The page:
The WAN has been around for decades, but due to its reliance on multiple layers of both customer and service provider hardware, it is complex and extremely slow to change. If only the network could be simplified and adaptable. That's where software-defined WAN comes in.
In this video, John Burke, principal research analyst and CIO for Nemertes Research, addresses the topic of SD-WAN. This video can help enterprises looking to establish successful SD-WAN use cases, or those simply trying to understand the different SD-WAN options available.
Software-defined WAN does not eliminate the complex network. Instead, it creates a virtual layer on top of the network that simplifies interaction with the WAN and allows for the network to be managed as a whole.
Burke recommends enterprises evaluate SD-WAN for themselves. Research SD-WAN use cases, and evaluate based on cutting connectivity and administrative and opportunity costs. However, enterprises shouldn't select an option based solely on cost. Instead, Burke says to look for a robust option that encompasses standards for policy definition, centralized management and more.
Enterprises wishing to implement SD-WAN uses cases can choose from a variety of options. First and foremost is the simple pure overlay SD-WAN that creates a virtual network to mask the complexity of the WAN underneath. But, as Burke mentions during the video, SD-WAN can be integrated with a hybrid WAN.
"Much of the appeal of SD-WAN comes from mixing it with the idea of a hybrid WAN -- one that combines the services of multiple carriers," says Burke. This option treats the internet as the carrier backbone, supplementing or replacing MPLS with a cheaper internet connection.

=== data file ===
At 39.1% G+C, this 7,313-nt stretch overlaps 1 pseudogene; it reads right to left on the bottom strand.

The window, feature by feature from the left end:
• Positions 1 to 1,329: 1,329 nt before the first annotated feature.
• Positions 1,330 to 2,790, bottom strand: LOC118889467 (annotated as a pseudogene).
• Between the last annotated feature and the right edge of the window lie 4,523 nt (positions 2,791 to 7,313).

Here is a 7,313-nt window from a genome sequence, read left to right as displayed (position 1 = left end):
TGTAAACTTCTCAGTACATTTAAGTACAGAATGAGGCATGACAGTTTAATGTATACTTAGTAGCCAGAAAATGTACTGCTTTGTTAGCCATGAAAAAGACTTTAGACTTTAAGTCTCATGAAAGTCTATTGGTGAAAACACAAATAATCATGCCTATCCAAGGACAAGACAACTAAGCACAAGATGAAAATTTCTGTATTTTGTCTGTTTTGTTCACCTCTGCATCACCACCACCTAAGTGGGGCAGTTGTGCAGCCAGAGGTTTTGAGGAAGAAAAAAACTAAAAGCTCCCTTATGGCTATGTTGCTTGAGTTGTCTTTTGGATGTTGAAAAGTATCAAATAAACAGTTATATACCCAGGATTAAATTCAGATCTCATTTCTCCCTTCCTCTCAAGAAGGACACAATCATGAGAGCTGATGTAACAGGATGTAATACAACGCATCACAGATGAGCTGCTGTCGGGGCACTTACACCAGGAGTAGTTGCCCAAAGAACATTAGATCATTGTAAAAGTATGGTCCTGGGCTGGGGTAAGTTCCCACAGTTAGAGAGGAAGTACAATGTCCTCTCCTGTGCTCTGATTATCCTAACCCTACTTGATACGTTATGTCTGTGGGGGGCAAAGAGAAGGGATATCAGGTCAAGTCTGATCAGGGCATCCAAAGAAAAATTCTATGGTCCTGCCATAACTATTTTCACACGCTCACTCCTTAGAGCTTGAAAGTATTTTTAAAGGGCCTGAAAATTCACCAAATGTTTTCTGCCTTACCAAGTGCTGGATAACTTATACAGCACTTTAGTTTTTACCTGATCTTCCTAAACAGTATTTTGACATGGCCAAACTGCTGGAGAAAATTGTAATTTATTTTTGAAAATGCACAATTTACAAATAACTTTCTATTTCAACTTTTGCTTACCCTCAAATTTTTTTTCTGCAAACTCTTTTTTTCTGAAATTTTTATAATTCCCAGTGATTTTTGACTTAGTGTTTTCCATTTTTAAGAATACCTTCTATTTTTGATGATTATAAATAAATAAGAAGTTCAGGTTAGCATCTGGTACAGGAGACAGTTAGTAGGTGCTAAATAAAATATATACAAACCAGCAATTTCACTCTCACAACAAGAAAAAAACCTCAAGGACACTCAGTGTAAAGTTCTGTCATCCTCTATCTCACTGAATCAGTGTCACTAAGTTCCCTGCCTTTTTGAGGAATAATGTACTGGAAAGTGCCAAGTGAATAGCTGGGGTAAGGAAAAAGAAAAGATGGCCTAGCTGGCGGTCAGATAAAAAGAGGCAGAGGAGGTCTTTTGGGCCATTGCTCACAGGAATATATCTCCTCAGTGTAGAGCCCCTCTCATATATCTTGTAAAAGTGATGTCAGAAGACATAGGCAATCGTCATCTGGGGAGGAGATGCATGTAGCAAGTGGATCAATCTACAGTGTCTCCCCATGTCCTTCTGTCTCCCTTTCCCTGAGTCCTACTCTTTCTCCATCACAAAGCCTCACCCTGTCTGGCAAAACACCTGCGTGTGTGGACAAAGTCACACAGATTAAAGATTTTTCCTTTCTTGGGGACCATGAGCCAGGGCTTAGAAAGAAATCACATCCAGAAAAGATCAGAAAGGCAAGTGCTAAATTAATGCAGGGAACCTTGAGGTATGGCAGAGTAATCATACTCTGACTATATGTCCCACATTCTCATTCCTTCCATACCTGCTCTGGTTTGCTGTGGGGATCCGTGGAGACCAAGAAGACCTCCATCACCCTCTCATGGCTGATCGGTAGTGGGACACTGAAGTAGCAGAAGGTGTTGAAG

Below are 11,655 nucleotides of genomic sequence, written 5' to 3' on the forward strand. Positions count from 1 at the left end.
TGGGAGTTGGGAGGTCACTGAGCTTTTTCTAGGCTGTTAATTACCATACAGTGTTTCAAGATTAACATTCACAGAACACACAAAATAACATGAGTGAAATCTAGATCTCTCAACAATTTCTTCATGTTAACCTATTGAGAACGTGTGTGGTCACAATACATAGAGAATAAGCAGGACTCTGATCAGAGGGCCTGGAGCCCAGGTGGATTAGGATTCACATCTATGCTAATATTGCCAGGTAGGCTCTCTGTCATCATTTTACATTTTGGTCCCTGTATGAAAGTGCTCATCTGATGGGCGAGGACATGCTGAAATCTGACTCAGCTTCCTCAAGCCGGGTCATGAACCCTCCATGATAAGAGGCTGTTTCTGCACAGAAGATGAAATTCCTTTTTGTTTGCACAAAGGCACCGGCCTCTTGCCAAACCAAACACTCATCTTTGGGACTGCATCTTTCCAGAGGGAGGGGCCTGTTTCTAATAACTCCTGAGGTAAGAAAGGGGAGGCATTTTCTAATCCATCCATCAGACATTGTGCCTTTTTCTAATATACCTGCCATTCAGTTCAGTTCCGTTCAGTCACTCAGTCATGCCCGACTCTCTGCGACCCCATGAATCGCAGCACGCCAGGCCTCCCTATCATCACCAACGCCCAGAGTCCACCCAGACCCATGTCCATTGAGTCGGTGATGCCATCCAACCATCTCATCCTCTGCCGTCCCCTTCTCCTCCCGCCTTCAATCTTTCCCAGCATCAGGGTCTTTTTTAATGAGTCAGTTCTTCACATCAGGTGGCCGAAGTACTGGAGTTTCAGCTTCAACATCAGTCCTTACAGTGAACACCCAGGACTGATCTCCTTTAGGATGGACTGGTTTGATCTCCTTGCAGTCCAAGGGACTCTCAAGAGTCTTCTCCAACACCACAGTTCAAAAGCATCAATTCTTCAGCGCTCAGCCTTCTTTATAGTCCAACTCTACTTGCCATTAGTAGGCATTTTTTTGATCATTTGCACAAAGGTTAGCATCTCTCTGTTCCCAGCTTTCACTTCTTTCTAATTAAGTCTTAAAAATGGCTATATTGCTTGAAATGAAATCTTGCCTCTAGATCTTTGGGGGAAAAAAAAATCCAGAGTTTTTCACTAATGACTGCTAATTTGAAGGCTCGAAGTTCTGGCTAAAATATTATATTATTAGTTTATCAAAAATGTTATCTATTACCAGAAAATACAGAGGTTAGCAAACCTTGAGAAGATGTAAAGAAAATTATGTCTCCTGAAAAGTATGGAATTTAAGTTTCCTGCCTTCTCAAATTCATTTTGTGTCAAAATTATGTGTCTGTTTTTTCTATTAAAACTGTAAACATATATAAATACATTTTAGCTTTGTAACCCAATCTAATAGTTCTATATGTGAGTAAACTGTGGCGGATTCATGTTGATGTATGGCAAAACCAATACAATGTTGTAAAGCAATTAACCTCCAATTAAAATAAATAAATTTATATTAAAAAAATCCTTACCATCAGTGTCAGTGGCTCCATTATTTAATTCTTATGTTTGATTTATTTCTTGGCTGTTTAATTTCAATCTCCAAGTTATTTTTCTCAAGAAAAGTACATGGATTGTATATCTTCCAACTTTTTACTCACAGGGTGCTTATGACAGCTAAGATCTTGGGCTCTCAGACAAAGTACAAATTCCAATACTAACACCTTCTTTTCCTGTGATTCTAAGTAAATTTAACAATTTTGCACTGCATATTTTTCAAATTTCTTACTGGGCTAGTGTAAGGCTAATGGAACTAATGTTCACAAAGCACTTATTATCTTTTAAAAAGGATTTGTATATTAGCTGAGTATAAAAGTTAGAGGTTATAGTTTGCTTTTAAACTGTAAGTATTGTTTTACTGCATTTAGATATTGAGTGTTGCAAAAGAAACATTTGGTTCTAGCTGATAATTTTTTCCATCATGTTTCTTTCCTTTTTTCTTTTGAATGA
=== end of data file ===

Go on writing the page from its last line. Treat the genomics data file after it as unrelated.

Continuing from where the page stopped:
Managed SD-WAN has also grown in popularity. With this option, enterprises pay service providers to install, monitor and maintain their network. More and more service providers are partnering with vendors to offer managed SD-WAN, making successful SD-WAN use cases an increasing reality.
Finally, Burke describes an emerging option: SD-WAN delivered as a carrier service, using carrier equipment throughout. Instead of using equipment built for a single purpose, this method uses virtual network functions that run wherever they're needed, increasing agility in the network and simplifying management. "Now the hardware's not specialized; it's just a platform for software," says Burke.
With so many SD-WAN options available, it is important that enterprises take the time to look over each of them. And if you're looking to do just that, or are aiming for successful SD-WAN use cases, or if you simply want to understand SD-WAN a little better, this is the video to watch.